The celebration of our nation’s independence is a custom dating back all the way to the day the Continental Congress approved and signed the Declaration of Independence. The use of fireworks to celebrate the momentous and historic occasion also dates back to that time. As John Adams wrote to his wife:
“The second day of July, 1776, will be the most memorable epoch in the history of America. I am apt to believe that it will be celebrated by succeeding generations as the great anniversary festival. It ought to be commemorated as the day of deliverance, by solemn acts of devotion to God Almighty. It ought to be solemnized with pomp and parade, with shows, games, sports, guns, bells, bonfires, and illuminations, from one end of this continent to the other, from this time forward forever more.”
Adams’ reference to the second of July marks the day that the Continental Congress approved a measure to declare independence. The official document, was signed two days later. Regardless, the founding fathers had visions that for years to come, that day would be memorialized with great celebration including the beloved fireworks display we have come to enjoy.
But while most people were celebrating America by blowing a part of it up, I chose a much more solemn way to pay tribute to this great country. We often remember our historical heritage during these days, but we sometimes forget about our natural heritage. On this day, I visited a grove of trees so old, they were standing tall long before the European settlers ever set foot upon the continent. These trees are a testament to the persistence of nature to thrive against the rugged challenges thrown at it. These trees have survived centuries of fire, drought, snow, and winds. And after all of the beatings, the trees still stand only to be taken down in mere hours by the hand of man.
There are few old-growth virgin timber stands left in the United States. When the settlers arrived, they quickly chopped down the forests for farm land, wood, and security. After all, much of Europe’s forests had already been decimated before the Americas were colonized, and the wilderness was a scary and dangerous place. But it also provided raw materials and natural resources with which to create new products and amass wealth. When the West was finally settled, the forests, with their big trees, were quickly taken advantage of. Fortunately, a few of the industrialists and businessmen who were responsible for the massive destruction of the landscape also recognized the importance of preserving some of it for generations to come. And for whatever reason, whether it be inaccessibility or the sheer awe struck by the people who saw them, some of these stands of forest were spared the wrath of the timber and mining industries and preserved for us to see today.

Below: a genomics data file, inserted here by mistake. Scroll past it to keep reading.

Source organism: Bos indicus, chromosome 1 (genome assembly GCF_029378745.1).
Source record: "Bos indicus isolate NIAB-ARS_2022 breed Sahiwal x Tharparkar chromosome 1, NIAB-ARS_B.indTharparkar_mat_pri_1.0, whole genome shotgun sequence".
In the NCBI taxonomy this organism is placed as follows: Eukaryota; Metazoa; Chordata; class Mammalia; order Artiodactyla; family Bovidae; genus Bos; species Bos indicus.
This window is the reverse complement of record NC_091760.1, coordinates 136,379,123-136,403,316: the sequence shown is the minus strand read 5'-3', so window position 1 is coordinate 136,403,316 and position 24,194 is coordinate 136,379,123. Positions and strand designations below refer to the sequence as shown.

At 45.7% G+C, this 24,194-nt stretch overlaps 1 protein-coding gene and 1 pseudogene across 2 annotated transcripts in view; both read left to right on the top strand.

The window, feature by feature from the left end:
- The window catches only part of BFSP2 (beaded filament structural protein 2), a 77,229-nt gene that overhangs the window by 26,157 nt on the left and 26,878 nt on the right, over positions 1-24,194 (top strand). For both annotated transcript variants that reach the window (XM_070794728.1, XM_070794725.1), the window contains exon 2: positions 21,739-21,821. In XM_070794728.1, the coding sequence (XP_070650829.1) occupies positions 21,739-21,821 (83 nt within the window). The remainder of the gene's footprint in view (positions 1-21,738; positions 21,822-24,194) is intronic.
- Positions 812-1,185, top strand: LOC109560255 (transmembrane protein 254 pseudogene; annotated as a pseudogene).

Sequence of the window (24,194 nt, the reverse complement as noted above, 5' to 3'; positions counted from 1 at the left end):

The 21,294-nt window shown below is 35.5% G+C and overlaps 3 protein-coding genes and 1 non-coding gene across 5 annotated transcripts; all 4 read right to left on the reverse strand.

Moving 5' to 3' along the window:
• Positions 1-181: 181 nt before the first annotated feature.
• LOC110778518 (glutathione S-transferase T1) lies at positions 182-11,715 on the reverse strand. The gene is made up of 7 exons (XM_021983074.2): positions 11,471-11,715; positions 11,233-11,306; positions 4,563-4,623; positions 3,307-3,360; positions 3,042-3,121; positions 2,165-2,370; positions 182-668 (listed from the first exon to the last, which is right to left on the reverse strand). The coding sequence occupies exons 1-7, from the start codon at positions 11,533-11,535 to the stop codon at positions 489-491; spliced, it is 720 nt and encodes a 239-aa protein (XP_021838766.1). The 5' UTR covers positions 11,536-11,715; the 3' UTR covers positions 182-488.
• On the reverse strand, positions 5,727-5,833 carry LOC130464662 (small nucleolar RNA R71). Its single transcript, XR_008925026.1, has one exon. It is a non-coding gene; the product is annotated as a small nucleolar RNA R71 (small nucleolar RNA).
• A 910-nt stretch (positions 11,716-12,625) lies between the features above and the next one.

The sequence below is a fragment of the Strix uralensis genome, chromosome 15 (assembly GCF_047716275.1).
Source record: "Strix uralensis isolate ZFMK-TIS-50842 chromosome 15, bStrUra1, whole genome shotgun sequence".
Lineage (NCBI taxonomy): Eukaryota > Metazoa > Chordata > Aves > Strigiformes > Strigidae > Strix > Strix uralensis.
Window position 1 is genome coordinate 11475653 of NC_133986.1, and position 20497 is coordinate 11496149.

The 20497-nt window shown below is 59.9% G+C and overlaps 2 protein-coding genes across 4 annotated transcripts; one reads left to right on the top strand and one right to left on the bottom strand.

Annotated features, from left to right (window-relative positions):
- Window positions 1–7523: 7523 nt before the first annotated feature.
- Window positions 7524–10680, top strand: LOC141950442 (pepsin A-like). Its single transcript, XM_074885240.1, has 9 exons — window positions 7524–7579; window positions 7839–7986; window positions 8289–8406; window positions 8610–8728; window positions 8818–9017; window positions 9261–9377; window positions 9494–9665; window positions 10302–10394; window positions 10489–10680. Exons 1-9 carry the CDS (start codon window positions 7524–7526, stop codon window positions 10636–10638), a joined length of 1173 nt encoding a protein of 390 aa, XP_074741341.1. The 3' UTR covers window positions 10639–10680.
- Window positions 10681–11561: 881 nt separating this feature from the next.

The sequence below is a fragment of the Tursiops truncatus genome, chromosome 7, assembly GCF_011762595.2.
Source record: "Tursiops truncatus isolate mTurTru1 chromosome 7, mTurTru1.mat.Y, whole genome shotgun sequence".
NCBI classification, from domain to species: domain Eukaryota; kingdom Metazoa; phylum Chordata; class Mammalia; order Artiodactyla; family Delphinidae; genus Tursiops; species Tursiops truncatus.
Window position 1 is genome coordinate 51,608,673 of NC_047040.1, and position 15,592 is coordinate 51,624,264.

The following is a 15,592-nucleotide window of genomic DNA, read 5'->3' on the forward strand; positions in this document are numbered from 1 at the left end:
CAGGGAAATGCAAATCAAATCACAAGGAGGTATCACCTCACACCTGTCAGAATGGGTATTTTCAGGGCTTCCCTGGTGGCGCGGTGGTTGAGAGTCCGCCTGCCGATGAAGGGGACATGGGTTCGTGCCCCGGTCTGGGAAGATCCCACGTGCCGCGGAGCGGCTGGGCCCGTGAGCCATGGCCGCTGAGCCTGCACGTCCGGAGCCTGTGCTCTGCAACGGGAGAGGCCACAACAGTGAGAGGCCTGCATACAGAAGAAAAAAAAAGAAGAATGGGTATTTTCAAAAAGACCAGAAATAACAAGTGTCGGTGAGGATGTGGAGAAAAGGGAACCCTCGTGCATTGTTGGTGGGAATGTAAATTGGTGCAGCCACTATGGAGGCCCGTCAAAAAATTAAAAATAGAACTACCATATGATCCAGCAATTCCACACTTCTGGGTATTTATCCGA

My 4th of July trip took me to the Hobo Cedar Grove and Botanical Area near the town of Clarkia, Idaho. The trees here aren’t the largest, but the forest is impressive. The one-mile walk through this patch of old-growth forest is enough to make you forget that you drove through a clear-cut to get there. At 4500 feet, it’s a great place to beat the heat. Temperatures on the Palouse were over 80 at mid-day, yet when I pulled into the parking area, the air was a pleasant 72. There is a picnic area and restroom at the trailhead, and a one-mile loop through some of the most beautiful forest I have ever seen. There is a shorter interpretive nature trail as well. The trail is well-maintained, though there were several downed trees across the path at this time. I suspect the maintenance occurs later in the summer. The drive to the grove is very scenic as well. From Clarkia, you drive along Merry Creek and then ascend into the mountains. While you do drive through a section of clear-cut forest, the clear-cut does open up views of the mountains to the west.
There are lots of other things to do in the area as well. You can continue driving to the St. Joe River, or take another turn back in Clarkia and head up to Freezeout Saddle. As of a few weeks ago, the road was drivable almost to the Grandfather Mountain trailhead. I imagine that if the road isn’t clear now, it will be in a week or two. Back down in Clarkia, you can search for fossils at the Fossil Bowl or head to the Emerald Creek Garnet Area, one of only two places in the world where you can find star garnets.
I am thankful that somebody had the foresight to preserve and protect the awesome beauty and splendor of our natural heritage, leaving us with great places for recreation and study. Oh, and in case you were wondering, yes, I did partake in the explosive celebrations later in the evening.